6. Volunteer once a month, once a quarter or once a year at your favourite non-profit organisation. If you are in South Africa and you don’t know where to start then find curated volunteering opportunities at https://brownie-points.co.za/ or https://www.bettersa.org/.
7. Teach your children the importance of social investment. I still remember if anyone rang the doorbell hungry or looking for clothing, my family would try to find some clothing for them and always give them something to eat. Every time. Sometimes I give bread and milk to homeless people if I go into a shop or convenience store and I see them sitting outside because I remember my mom giving a pie and a bottle of milk to a homeless child who was lying on the pavement under a blanket on a cold winter’s day.
8. Talk to your friends and family about social investment and ask them for help with community projects when you can. It shouldn’t be a “drag” or a “burden” but something you are proud to be part of so that it becomes the norm.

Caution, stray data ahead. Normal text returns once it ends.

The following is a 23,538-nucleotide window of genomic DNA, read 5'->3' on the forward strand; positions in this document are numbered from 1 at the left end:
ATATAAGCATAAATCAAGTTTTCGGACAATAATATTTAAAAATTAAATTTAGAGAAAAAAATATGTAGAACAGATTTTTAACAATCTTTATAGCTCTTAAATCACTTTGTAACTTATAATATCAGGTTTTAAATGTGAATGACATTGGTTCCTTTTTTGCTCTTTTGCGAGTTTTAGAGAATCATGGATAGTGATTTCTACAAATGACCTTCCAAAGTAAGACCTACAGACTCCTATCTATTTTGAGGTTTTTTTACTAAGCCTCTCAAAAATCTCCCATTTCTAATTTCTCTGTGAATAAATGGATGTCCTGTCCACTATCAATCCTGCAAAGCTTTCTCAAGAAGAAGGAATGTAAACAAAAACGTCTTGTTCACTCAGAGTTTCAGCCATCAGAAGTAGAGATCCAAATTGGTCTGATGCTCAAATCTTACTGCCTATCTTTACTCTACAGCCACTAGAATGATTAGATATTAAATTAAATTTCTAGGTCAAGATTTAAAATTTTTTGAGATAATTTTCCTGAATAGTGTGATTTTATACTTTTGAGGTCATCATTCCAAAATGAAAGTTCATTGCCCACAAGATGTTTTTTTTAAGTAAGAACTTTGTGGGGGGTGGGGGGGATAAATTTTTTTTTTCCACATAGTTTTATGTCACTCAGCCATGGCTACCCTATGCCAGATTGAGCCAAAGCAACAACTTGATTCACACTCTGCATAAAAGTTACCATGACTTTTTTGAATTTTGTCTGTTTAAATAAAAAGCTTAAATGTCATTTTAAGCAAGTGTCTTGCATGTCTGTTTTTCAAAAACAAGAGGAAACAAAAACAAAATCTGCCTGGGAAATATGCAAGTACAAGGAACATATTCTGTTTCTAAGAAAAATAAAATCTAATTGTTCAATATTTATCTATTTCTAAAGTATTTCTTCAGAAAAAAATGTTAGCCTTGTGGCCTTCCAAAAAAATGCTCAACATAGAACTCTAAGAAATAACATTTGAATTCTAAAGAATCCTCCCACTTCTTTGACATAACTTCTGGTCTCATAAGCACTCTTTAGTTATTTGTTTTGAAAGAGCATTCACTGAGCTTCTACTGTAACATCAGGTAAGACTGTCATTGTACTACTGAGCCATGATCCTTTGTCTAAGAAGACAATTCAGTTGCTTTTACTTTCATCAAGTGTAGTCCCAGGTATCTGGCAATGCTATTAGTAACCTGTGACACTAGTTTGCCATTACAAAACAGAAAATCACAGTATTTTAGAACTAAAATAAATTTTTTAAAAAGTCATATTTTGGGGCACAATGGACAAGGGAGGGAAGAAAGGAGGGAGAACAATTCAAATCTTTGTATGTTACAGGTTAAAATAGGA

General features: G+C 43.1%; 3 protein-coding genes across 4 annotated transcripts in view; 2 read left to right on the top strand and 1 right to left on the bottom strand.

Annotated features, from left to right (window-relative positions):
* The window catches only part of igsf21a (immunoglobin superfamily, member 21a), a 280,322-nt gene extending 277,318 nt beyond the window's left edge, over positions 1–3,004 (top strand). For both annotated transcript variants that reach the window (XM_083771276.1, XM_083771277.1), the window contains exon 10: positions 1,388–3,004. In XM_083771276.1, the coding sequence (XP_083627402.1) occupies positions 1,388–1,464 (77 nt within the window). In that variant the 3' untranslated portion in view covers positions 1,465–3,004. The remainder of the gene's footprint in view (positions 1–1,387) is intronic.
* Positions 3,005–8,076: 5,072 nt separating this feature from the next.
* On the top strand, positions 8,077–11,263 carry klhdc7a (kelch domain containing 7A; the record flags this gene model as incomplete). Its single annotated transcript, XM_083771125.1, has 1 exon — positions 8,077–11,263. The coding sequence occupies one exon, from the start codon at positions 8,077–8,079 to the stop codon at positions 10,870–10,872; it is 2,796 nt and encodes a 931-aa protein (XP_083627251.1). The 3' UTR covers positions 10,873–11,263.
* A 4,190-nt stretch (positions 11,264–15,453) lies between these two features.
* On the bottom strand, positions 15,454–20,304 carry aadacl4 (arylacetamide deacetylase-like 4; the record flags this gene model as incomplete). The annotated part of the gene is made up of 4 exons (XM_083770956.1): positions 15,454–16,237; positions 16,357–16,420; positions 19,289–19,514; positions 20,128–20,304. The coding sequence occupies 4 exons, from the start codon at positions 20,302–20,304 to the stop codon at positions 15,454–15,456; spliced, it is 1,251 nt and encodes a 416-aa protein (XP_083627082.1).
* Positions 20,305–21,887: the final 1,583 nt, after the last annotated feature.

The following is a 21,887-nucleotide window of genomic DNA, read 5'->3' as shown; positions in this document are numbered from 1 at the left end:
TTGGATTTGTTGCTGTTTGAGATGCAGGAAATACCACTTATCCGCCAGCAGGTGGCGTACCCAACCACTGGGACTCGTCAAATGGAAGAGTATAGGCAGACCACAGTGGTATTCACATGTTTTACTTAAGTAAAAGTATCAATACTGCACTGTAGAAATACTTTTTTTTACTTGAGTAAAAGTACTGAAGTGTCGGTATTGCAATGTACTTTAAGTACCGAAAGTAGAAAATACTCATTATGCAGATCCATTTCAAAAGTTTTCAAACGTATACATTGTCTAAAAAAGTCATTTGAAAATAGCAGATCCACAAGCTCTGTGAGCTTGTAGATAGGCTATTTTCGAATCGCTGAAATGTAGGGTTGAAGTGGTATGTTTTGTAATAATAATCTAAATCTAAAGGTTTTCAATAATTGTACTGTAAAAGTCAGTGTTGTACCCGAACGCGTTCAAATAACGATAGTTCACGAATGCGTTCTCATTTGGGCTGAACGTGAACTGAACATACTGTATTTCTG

9. Do not live in a privileged bubble. Go into the poorer areas of your community and serve. See what the reality of life is like for most people in the world. It may be hard, it may be depressing but it will make you a better person.
10. Do a community service audit on your own life. How much money do you give to third parties for non-profit works and can you afford to give more? How much of your own time do you donate each year to helping others? And are you happy with the amount that you do or could you do more? Strive to be better and do better but do something.